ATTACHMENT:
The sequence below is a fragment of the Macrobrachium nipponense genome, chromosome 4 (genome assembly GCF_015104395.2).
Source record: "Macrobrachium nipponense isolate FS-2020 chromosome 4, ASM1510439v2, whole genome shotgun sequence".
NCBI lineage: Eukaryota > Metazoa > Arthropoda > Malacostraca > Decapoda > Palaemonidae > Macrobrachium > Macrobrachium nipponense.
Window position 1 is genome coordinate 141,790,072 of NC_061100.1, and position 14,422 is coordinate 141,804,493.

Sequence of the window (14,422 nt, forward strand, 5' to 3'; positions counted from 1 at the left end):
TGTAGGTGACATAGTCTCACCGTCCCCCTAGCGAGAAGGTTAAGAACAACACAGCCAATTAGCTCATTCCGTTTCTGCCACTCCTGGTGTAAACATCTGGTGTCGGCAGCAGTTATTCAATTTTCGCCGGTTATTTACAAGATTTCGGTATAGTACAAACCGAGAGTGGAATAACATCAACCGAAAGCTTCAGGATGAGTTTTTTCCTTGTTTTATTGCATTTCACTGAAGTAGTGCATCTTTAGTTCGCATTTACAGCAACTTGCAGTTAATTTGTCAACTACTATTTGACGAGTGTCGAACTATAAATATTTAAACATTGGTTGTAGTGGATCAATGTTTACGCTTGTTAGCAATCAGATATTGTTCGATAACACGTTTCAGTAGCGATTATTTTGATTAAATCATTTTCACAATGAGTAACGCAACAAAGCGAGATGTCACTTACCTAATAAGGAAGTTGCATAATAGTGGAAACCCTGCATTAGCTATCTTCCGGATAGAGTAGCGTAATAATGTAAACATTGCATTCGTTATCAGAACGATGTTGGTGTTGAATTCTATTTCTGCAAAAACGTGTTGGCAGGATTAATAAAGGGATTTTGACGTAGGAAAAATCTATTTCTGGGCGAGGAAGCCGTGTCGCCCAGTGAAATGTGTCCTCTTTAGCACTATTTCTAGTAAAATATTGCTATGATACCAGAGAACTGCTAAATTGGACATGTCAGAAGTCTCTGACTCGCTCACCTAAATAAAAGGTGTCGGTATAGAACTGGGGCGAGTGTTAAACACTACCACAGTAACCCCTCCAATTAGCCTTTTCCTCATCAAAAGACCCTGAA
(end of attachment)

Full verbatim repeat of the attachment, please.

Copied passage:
The sequence below is a fragment of the Macrobrachium nipponense genome, chromosome 4 (genome assembly GCF_015104395.2).
Source record: "Macrobrachium nipponense isolate FS-2020 chromosome 4, ASM1510439v2, whole genome shotgun sequence".
NCBI lineage: Eukaryota > Metazoa > Arthropoda > Malacostraca > Decapoda > Palaemonidae > Macrobrachium > Macrobrachium nipponense.
Window position 1 is genome coordinate 141,790,072 of NC_061100.1, and position 14,422 is coordinate 141,804,493.

Sequence of the window (14,422 nt, forward strand, 5' to 3'; positions counted from 1 at the left end):
TGTAGGTGACATAGTCTCACCGTCCCCCTAGCGAGAAGGTTAAGAACAACACAGCCAATTAGCTCATTCCGTTTCTGCCACTCCTGGTGTAAACATCTGGTGTCGGCAGCAGTTATTCAATTTTCGCCGGTTATTTACAAGATTTCGGTATAGTACAAACCGAGAGTGGAATAACATCAACCGAAAGCTTCAGGATGAGTTTTTTCCTTGTTTTATTGCATTTCACTGAAGTAGTGCATCTTTAGTTCGCATTTACAGCAACTTGCAGTTAATTTGTCAACTACTATTTGACGAGTGTCGAACTATAAATATTTAAACATTGGTTGTAGTGGATCAATGTTTACGCTTGTTAGCAATCAGATATTGTTCGATAACACGTTTCAGTAGCGATTATTTTGATTAAATCATTTTCACAATGAGTAACGCAACAAAGCGAGATGTCACTTACCTAATAAGGAAGTTGCATAATAGTGGAAACCCTGCATTAGCTATCTTCCGGATAGAGTAGCGTAATAATGTAAACATTGCATTCGTTATCAGAACGATGTTGGTGTTGAATTCTATTTCTGCAAAAACGTGTTGGCAGGATTAATAAAGGGATTTTGACGTAGGAAAAATCTATTTCTGGGCGAGGAAGCCGTGTCGCCCAGTGAAATGTGTCCTCTTTAGCACTATTTCTAGTAAAATATTGCTATGATACCAGAGAACTGCTAAATTGGACATGTCAGAAGTCTCTGACTCGCTCACCTAAATAAAAGGTGTCGGTATAGAACTGGGGCGAGTGTTAAACACTACCACAGTAACCCCTCCAATTAGCCTTTTCCTCATCAAAAGACCCTGAA